Allen's last gasps

George Allen's defeat in Virginia won't be official until the last votes are recounted -- but win or lose, he has been beaten to a shell of his good ol' boy self.


Scott Bass
November 8, 2006 8:50PM (UTC)

He already lost. Sen. George Allen's crusty-eyed Republican handlers will spin this as not over -- officially, Democrat Jim Webb was ahead Wednesday by 8,359 votes with 99.75 percent of the precincts reporting, falling under the mandatory state recount threshold of .5 percent -- but Allen's political career is officially kaput.

Sure, he could still win after the precincts recount votes and the absentee ballots are counted, but Allen has become only a shell of his former self.

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For most of Tuesday night Allen clung to a 50-to-49 percent lead over Webb, usually leading by somewhere between 20,000 and 30,000 votes, and the Allenistas crammed into the downtown Richmond Marriott were feeling the buzz of victory. There were hootin' and hollerin, fist-pumping cheers, roars of victory. Virginia's handsome Republican attorney general, Bob McDonnell, summed it up with a clap.

"Are you ready for a big celebration?" he barked into the microphone.

"Yeesss!" the crowd shot back.

"You're the reason we're having a great big victory tonight," McDonnell baited. "This is a party on the upswing!"

Less than three hours later, McDonnell spokesman Tucker Martin found himself explaining why the attorney general couldn't share the same stage with Allen. Because the race was so close, Tucker explained at 12:45 a.m. Wednesday, McDonnell had to remain impartial while he oversees the recount as the state's top lawyer. You know, technically speaking.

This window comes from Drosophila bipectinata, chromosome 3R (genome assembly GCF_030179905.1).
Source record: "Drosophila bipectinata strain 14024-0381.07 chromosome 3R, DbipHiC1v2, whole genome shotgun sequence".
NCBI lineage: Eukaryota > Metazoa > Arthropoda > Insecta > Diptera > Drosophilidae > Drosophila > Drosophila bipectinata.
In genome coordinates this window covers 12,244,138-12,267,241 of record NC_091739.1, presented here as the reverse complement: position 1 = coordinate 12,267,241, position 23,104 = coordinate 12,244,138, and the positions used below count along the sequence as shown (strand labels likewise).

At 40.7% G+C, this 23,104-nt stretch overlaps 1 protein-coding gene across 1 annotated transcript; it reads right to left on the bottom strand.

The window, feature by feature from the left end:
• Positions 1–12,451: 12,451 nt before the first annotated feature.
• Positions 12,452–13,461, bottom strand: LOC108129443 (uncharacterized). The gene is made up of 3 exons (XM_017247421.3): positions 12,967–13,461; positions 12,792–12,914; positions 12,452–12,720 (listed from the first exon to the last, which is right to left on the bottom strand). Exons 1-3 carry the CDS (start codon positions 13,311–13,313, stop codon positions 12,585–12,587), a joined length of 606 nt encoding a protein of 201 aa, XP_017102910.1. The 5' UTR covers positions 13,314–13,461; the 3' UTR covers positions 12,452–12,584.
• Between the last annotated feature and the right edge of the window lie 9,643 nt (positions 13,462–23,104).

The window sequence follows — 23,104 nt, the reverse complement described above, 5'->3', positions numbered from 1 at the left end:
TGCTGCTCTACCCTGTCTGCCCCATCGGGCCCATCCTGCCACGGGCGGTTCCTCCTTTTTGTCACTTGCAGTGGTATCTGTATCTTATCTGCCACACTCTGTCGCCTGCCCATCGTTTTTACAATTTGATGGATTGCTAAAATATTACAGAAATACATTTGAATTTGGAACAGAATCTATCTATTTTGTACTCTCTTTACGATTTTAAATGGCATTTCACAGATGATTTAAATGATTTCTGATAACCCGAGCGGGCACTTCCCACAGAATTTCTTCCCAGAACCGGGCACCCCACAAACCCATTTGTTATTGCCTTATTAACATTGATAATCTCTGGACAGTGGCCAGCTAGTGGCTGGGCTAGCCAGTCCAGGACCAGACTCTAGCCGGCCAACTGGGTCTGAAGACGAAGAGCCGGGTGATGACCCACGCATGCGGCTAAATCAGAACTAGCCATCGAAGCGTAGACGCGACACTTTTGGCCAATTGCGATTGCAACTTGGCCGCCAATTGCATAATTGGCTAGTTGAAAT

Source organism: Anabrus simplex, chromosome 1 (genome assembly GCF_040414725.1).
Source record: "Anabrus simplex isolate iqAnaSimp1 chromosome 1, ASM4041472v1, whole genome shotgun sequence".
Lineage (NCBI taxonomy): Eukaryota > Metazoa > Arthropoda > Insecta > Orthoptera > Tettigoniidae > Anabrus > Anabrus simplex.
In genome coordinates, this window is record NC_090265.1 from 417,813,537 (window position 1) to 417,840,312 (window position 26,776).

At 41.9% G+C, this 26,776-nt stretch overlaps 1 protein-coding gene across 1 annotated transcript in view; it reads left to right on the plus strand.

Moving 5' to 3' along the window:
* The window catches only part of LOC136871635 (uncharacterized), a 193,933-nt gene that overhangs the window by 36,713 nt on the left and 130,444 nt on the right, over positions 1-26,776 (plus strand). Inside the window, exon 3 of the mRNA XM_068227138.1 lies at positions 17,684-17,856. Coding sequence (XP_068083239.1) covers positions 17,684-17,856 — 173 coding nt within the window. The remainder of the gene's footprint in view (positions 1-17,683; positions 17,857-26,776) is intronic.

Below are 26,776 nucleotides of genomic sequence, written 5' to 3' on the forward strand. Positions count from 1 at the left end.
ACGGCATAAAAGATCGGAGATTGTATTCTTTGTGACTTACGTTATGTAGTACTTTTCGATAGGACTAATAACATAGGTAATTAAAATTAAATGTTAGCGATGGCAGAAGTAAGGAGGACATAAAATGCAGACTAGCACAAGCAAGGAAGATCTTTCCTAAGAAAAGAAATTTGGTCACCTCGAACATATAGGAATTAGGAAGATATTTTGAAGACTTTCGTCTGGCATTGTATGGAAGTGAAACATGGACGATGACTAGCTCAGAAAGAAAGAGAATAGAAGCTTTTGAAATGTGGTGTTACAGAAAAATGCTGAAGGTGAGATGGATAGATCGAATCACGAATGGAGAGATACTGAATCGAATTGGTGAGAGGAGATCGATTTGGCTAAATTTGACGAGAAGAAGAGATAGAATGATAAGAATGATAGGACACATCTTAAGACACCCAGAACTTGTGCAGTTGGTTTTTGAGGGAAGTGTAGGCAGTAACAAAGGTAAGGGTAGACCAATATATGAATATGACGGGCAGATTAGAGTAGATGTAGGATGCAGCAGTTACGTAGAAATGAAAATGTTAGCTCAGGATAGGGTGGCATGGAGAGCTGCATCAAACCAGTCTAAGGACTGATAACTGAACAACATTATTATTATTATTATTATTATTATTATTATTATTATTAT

As a shellshocked crowd of supporters withered out of the hotel, the Republican victors continued their defiance. Suddenly, their upswinging GOP was caught in a "tailwind," as Virginia Lt. Gov. Bill Bolling told reporters in the hotel lobby. "This is a race we should have won by double digits."

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One could feel the gyrations of Allen's political timeline unfurl in the hotel ballroom. A tough-as-nails governor who swooped into the Executive Mansion amid a national GOP whirlwind in 1994, Allen once threatened to "knock" Virginia Democrats' "soft teeth down their whiny throat" in the run-up to the Republicans' takeover of the Virginia General Assembly two years later.

But that Allen left the fraternity. He dropped 15 pounds and shed the arrogant pudge that had split so many Virginia households. The husbands loved ol' George, the football quarterback, son of a famed Washington Redskins coach. The wives, well, not so much. It was his smirk, the snuff dipping, his handing out Virginia-made cigarettes to smokers he'd run into during grip-and-grins.

Allen's wife, Susan, helped smooth over his edges. And perhaps his race with Webb wouldn't have been as close without Susan front and center, with her cheerleader smile and down-to-earth persona. She went everywhere, stumping for the big lug, chatting up coffee shops and women's clubs throughout Virginia. She somehow made the snuff-dipping good ol' boy who kept sticking his boot in his mouth a little more palatable.

Susan was firm and strong, her jaw set firmly as she stood by her man early Wednesday morning. Allen, on the other hand, looked beaten. He sounded the call for his "patriots" to keep fighting for the recount, but his rosy cheeks were about to burst. He first thanked God, of course. But Susan ran a close second: I thank "my wonderful wife, Susan, which is the reason why so many of you all like me," Allen conceded.